It used to be that to use a celebrity in an ad was to stand out against the norm (ads without celebrities). These days, it’s hard to throw a stone without hitting a celebrity endorser in an ad. Take a look at any ten ads during the current IPL season and the glut of celebrity – cricket and Bollywood kind - in advertising is apparent. The list includes Aamir Khan, Akshay Kumar, Amitabh Bachchan, Alia Bhatt, Ajay Devgan, Anushka Sharma, Ayushmann Khurana, Deepika Padukone, M.S. Dhoni, Ranbir Kapoor, Ranveer Singh, Shah Rukh Khan, Varun Dhawan, Vicky Kaushal and Virat Kohli.
What is going on here? And I’m putting aside the usual explanation of the lack of ideas in advertising these days, for now.
Most advertising has always deployed the classic cinematic strategy of inducing a willing suspension of disbelief. You don’t expect Amitabh Bachchan, for example, to actually be talking to an UrbanClap guy or his local mistri and telling him to be sure to use Dr. Fixit for leaks in his house. You don’t expect, in the first place, that there would be leaks in Amitabh Bachchan’s house. But you’re willing to suspend your disbelief about such a scenario, enough to not dismiss the message offhand.
You don’t expect Aamir Khan to be using a Vivo phone in the same vein as you don’t stop to question whether Vicky Kaushal would flaunt an Oppo phone. But you go along with the gag anyway. You highly doubt if #Virushka are traipsing through European-looking cities going Myntra-la-la and binge-shopping for clothes and shoes. But hey, whatevs.
Even the best ads without celebrities—think of all the #SmellLikeAMan Old Spice ads or the Dove Real Beauty ads or the Budweiser Whassup ads (I’m just choosing non-Indian ads so I don’t inadvertently plug any work from my agency)—use this old trick. Your man is not going to arrive on a horse, nor are you going to have police sketch-artists waiting to show you your inner beauty. Ok, maybe you do go around screaming “Whaaaassssssuuuuuuup” into people’s ears, but that’s a rarity.
The point is, as regular people, we’re willing and able to separate reel life from real life, for the most part. We’ve got industry watchdogs to rein us advertisers in when we cross the line and become deceptive. Which is why this suspension of disbelief is willing. That’s the operative word.
It’s what explains what I might call an extreme test of our limits as consumers of advertising—from the point of view of using celebrity endorsers as well as the willing suspension of disbelief.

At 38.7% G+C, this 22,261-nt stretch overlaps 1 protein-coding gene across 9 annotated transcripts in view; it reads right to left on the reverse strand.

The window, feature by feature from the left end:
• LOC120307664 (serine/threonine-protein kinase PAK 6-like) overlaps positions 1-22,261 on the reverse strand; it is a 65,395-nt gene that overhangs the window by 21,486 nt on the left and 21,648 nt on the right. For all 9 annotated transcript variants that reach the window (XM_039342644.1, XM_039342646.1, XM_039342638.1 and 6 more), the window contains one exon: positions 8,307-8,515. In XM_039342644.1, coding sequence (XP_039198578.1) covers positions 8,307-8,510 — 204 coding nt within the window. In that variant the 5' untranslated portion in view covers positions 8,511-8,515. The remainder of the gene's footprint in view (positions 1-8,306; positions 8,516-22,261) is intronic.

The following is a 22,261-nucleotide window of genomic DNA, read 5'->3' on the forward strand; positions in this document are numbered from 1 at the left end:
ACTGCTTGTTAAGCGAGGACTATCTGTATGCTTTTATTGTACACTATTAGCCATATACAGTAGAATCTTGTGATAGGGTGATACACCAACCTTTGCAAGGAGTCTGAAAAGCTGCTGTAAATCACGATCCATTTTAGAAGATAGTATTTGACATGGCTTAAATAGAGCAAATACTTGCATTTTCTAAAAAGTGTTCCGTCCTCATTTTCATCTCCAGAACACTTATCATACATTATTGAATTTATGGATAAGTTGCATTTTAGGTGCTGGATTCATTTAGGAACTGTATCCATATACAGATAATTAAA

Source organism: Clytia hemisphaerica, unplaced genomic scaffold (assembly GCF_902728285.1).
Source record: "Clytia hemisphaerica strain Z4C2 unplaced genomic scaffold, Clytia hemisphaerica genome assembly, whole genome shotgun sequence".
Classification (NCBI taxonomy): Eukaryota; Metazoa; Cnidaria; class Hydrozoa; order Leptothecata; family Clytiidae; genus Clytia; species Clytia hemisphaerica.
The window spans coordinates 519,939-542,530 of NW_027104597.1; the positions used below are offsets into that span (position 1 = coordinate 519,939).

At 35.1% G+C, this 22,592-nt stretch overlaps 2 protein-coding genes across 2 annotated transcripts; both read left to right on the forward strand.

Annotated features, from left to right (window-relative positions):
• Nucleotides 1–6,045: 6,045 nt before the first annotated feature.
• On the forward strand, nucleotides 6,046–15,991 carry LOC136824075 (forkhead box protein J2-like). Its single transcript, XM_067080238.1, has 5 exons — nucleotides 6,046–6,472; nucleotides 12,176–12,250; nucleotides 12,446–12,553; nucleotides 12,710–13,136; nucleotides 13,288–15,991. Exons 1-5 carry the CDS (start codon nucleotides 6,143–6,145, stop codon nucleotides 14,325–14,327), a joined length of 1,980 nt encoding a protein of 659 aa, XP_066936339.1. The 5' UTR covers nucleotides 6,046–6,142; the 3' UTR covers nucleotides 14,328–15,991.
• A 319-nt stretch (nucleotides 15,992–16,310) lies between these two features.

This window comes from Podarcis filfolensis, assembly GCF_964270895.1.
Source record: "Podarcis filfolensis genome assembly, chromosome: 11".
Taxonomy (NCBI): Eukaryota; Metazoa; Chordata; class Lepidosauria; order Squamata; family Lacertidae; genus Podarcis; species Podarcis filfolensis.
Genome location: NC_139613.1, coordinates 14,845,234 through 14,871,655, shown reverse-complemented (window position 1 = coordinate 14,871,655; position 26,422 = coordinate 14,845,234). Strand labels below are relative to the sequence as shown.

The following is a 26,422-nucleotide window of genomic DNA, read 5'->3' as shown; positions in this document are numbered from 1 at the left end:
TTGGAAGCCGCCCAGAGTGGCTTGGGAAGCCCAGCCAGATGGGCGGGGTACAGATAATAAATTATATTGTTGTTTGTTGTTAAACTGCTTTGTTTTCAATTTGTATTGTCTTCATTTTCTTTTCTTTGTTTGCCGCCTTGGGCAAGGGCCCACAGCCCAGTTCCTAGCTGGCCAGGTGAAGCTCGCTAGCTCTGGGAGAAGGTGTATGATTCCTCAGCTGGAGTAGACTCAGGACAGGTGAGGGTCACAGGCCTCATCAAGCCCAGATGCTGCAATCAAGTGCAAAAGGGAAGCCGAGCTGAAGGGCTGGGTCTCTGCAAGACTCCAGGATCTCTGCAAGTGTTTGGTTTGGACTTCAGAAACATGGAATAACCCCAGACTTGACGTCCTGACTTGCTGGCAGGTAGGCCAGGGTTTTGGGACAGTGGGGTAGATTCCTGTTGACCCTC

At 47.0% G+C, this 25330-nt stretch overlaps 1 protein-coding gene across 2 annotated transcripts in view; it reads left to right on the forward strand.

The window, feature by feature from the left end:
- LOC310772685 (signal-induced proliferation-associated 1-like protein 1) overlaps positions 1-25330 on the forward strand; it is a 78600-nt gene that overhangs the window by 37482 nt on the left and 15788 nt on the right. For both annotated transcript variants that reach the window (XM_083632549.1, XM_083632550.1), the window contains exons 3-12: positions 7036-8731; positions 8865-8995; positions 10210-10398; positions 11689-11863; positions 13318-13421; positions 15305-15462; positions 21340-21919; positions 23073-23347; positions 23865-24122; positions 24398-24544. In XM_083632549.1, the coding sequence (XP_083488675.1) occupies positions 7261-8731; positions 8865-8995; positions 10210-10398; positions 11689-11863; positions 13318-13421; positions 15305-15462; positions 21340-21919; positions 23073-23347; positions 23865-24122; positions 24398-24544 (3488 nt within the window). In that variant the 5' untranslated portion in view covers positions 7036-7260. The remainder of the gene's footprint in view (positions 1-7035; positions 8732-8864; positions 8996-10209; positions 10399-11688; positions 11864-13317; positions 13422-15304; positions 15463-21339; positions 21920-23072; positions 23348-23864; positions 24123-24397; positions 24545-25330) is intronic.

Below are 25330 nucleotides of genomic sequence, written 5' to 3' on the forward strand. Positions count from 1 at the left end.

But let me get you up to speed with some relationships, first, in case you’ve been living under a rock for a while.
Alia Bhatt and Ranbir Kapoor are currently “a thing”. (#Albir, anyone?). Ranbir Kapoor and Deepika Padukone (I’m not going to try any hashtags here) were together previously. Deepika is now married to Ranveer Singh. With me so far?
So of course now, as advertisers, we have to make the khichdi a little more confusing. Here’s how.
Ranveer wakes Alia up before setting off on a business trip for a Make My Trip ad. Meanwhile, Alia’s current beau Ranbir is bantering with his ex, Deepika in an Asian Paints ad, in a house that you don’t really know belongs to which one of the two (unless they’re living-in together). To round off the day, Ranveer irks Deepika (his wife in reel and real life) and then cleverly makes up for it with an app-controlled AC from Lloyd.
(Aside: Don’t these Bollywood couples discuss their work with each other and know their paths will be crisscrossing like this?)
You might think that most people might not be up to date with all the Bollywood gossip and be highly confused, especially if they encountered all three of the above ads consecutively (which was highly likely during the current IPL season).
But, in fact, two everyday phenomena are at work here to dispel any confusion.
The first is the one that I’ve already spoken about: a willing suspension of disbelief. (“Yaar, this is how Bollywood is anyway. I wouldn’t be surprised if you know Ranbir is, you know…”)
The second is possibly the one that should alert advertisers to what they could be doing better: People just don’t care that much about advertising to fuss over these celebrity wires crossing. The casualty in all this? The brands that are putting all this advertising out there.
Because I highly doubt that, unlike someone like me who is invested in stalking and decoding advertising all the time, the regular person would be able to tell one celebrity from the other, one ad from the other. And you as a brand custodian will end up with consumer speak like this: “Arey, woh Lloyd wala ad hai na, jisme Alia Bhatt aur Ranbir Kapoor hai?” If they talk about any of the ads at all, in the first place.
That’s when a brand’s goose, not just khichdi, will be cooked.
-The author is group executive and strategy officer, Dentsu Aegis Network South Asia. Views expressed are personal.